We are a ferociously adroit species. We recently landed a spacecraft on the surface of a comet. Self-driving cars are on the roads. We’ll soon be able to print human organs. Yet despite all our ingenuity we still live in a world where 1.3 billion people lack access to electric light. That’s 20% of the population.
Like food and water, light is a basic necessity that no human being should live without. The time for the world to recognize this is well overdue. It’s time to end light poverty.
We depend on artificial light. Without it, hospitals aren’t able to treat people, pupils cannot study and shops cannot do business. Without it, we cannot move safely at night. Without it, community life is stifled by the sunset.
Communities without electricity put themselves at serious risk by having to rely on candles and kerosene lamps. 1.5 million people die every year due to fire or respiratory illness because they are forced to rely on kerosene lamps. This is unacceptable, particularly as we already have the solution. We already have the technology that can end light poverty: solar powered LED lighting.
Understanding that the sustainable development of communities and economies is severely limited by inadequate access to light, the United Nations has named 2015 the Year of Light. This year will see governments, scientific bodies and private sector partners converging with one aim: to promote light-based technologies as a solution to global energy, education, agriculture and health challenges. This focus on technology is fundamental.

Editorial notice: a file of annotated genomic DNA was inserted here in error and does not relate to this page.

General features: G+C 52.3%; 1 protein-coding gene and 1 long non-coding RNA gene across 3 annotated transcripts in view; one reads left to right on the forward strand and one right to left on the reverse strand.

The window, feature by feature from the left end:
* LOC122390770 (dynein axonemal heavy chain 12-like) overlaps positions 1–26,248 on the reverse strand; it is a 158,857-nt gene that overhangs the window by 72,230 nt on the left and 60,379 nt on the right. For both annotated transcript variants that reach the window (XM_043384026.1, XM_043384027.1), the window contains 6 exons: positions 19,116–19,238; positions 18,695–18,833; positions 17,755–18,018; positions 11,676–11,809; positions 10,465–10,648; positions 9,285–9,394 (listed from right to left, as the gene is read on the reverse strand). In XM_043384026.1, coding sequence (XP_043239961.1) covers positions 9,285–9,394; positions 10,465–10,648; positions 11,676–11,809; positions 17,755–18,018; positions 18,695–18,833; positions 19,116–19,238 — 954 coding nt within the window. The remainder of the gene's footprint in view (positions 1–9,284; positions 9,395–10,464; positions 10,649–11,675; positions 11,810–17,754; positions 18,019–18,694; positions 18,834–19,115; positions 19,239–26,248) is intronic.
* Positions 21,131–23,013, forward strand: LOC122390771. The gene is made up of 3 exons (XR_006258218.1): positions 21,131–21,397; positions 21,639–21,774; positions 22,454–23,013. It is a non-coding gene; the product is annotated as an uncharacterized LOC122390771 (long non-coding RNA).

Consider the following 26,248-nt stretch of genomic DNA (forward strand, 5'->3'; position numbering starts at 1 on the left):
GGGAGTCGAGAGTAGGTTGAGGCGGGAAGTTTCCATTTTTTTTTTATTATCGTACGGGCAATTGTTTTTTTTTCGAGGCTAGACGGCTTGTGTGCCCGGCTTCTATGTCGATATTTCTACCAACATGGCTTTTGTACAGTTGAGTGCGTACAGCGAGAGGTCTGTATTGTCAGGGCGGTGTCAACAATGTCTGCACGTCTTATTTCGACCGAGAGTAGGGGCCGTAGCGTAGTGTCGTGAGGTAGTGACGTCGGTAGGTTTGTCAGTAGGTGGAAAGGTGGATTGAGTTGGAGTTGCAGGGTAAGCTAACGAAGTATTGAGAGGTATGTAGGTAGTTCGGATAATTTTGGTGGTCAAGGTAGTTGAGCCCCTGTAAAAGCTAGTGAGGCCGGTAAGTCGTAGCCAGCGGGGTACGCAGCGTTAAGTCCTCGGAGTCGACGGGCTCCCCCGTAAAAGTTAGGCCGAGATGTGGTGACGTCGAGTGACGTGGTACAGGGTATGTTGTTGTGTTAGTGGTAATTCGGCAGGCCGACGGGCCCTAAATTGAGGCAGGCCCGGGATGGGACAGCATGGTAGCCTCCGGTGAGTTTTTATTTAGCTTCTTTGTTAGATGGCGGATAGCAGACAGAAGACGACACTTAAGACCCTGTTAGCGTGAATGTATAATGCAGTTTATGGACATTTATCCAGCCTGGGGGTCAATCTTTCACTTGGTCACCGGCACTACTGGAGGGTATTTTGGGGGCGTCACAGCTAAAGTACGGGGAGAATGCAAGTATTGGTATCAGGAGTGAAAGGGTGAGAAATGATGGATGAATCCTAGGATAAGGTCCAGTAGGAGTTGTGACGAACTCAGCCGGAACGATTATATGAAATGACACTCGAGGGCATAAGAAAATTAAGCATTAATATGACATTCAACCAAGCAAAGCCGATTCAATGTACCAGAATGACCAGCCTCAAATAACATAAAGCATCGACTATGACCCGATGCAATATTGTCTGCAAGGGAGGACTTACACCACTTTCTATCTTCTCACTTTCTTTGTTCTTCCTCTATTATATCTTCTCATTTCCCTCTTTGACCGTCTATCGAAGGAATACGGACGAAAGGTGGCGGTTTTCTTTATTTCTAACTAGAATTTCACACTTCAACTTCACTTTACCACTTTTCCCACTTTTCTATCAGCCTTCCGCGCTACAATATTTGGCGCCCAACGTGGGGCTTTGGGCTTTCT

The reliable generation and distribution of electricity in countries suffering from light poverty could, of course, be guaranteed with investment in power plants and electric grids. This could be a viable solution if the cost for implementation were not so great and the geographical area needing to be covered so large. If developing countries embrace the latest generation of lighting technologies, these prohibitive barriers could be leapfrogged.
One innovation that could eradicate light poverty is solar-powered lighting. Not only are solar powered lanterns cheaper (they can provide a single room with clean light for USD 10-20 per year, compared to USD 50 for kerosene), they also result in virtually zero carbon emissions.